Oct 1, 2015

Newbie Minister Paul Fletcher falls at first hurdle

FLEDGLING Turnbull Government Major Project Minister Paul Fletcher has “announced’’ plans to use technology to reduce traffic congestion – blissfully unaware that his own government cut all funding to an existing program that was already doing so.

In an embarrassing gaffe published in today’s edition of The Australian, Mr Fletcher sought to establish his reform credentials by saying he wanted to use technology that tracks cars and matches traffic signals to actual traffic flow to make better use of existing roads.

It’s a great idea, but not new. This is why the former Labor Government launched the Managed Motorways Program in 2011.

MMP projects featuring smart infrastructure were put at the top of the priority list of Infrastructure Australia and were being rolled out when the Coalition took office in 2013.

But as one of its first acts, the government cut all MMP funding.

So we have a government that cuts effective programs one year and then, two years later, re-announces the same proposals presenting them as new ideas.

It is as though this government, having dumped Tony Abbott, has decided it is Year Zero when it comes to policy development even if, as in this case, the policy work has already been completed and projects are ready to go.

Mr Fletcher is apparently so keen to demonstrate his suitability for the ministry that he has rushed to print without even checking the existing policy slate.

It makes absolute sense to use technology to secure greater productivity from existing infrastructure.

Indeed, a cursory check of the 2013 Infrastructure Australian Priority list, which the government has not updated since taking office, shows that MMP investment of just $19.7 million on part of the Monash Freeway in Melbourne would return $10.50 in public benefit for every dollar invested.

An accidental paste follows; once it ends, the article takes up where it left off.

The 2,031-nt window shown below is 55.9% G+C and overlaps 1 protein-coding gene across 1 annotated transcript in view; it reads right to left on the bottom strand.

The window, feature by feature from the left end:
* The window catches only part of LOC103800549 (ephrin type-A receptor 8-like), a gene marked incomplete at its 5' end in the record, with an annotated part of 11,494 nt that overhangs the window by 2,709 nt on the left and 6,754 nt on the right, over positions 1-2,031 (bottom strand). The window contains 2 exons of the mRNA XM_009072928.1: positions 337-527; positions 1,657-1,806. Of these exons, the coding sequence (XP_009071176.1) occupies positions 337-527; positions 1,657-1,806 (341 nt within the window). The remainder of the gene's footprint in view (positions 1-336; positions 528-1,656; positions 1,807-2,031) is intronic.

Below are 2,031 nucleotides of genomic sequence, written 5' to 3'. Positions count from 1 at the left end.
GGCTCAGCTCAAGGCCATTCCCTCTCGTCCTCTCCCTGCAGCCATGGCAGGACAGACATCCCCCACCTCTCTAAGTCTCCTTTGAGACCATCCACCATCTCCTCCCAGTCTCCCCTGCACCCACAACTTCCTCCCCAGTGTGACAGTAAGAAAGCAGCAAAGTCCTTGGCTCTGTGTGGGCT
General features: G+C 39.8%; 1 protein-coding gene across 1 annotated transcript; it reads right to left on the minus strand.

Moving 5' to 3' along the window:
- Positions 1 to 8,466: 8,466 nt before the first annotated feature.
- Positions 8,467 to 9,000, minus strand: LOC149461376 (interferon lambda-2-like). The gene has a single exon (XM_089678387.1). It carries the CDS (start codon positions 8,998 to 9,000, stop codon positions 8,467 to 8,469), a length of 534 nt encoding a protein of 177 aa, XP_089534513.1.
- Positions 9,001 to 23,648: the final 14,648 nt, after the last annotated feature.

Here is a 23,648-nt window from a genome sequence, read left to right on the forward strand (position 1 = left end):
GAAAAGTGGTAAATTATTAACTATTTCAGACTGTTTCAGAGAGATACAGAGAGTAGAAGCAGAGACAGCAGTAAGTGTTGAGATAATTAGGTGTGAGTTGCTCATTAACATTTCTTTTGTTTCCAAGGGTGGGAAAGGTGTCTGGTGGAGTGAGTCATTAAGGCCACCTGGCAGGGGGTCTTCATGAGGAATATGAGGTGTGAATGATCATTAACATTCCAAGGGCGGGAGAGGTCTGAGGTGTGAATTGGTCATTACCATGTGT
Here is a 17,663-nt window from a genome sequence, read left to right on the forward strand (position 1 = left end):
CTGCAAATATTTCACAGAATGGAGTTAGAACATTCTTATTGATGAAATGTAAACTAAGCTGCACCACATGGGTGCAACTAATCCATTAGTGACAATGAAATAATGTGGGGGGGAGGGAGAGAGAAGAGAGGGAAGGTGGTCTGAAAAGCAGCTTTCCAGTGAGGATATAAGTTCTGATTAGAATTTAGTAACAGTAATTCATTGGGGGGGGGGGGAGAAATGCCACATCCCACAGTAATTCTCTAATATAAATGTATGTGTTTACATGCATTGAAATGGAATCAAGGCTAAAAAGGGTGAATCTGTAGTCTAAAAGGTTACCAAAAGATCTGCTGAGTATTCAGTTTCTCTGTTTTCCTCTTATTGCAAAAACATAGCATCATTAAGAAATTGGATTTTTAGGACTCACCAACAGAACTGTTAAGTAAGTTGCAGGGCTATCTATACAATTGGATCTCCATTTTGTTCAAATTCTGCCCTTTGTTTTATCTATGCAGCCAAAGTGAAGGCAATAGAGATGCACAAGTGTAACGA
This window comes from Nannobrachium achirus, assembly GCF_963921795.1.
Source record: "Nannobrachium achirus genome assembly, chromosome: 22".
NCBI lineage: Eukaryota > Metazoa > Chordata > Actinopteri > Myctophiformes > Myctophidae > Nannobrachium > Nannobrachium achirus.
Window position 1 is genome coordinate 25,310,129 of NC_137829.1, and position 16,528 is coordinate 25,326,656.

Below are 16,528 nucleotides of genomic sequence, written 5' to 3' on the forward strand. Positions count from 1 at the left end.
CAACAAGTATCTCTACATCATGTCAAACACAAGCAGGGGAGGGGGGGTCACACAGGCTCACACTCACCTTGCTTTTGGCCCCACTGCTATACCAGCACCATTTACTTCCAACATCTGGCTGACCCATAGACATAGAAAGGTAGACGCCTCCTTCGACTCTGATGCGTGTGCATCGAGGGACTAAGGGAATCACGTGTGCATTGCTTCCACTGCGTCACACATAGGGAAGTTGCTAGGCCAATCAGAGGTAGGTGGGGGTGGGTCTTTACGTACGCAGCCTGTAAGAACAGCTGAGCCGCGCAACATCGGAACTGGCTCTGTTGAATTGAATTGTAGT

Publication of that list followed the MMP upgrade of Melbourne’s Westgate Freeway, commenced in 2012, which delivered $14 benefit for every dollar invested.

The former Labor Government also invested in the University of Wollongong’s $62 million Smart Infrastructure Facility late in 2011 and insisted that for all new road projects, smart infrastructure be included, which is more cost effective than retro-fitting.

Australian Bureau of Statistics figures releases on Wednesday show the Coalition has presided over a 20.1 per cent decline in infrastructure investment.

To cover its inaction, it has re-announced dozens of road projects developed, funded and commenced by the former Labor Government.

It now appears that under Malcolm Turnbull, the Government wants to move from re-announcing individual projects to re-announcing entire policies.

All of the work has been done on the Managed Motorways program.

All it requires is for the government to recommence the program that it stopped.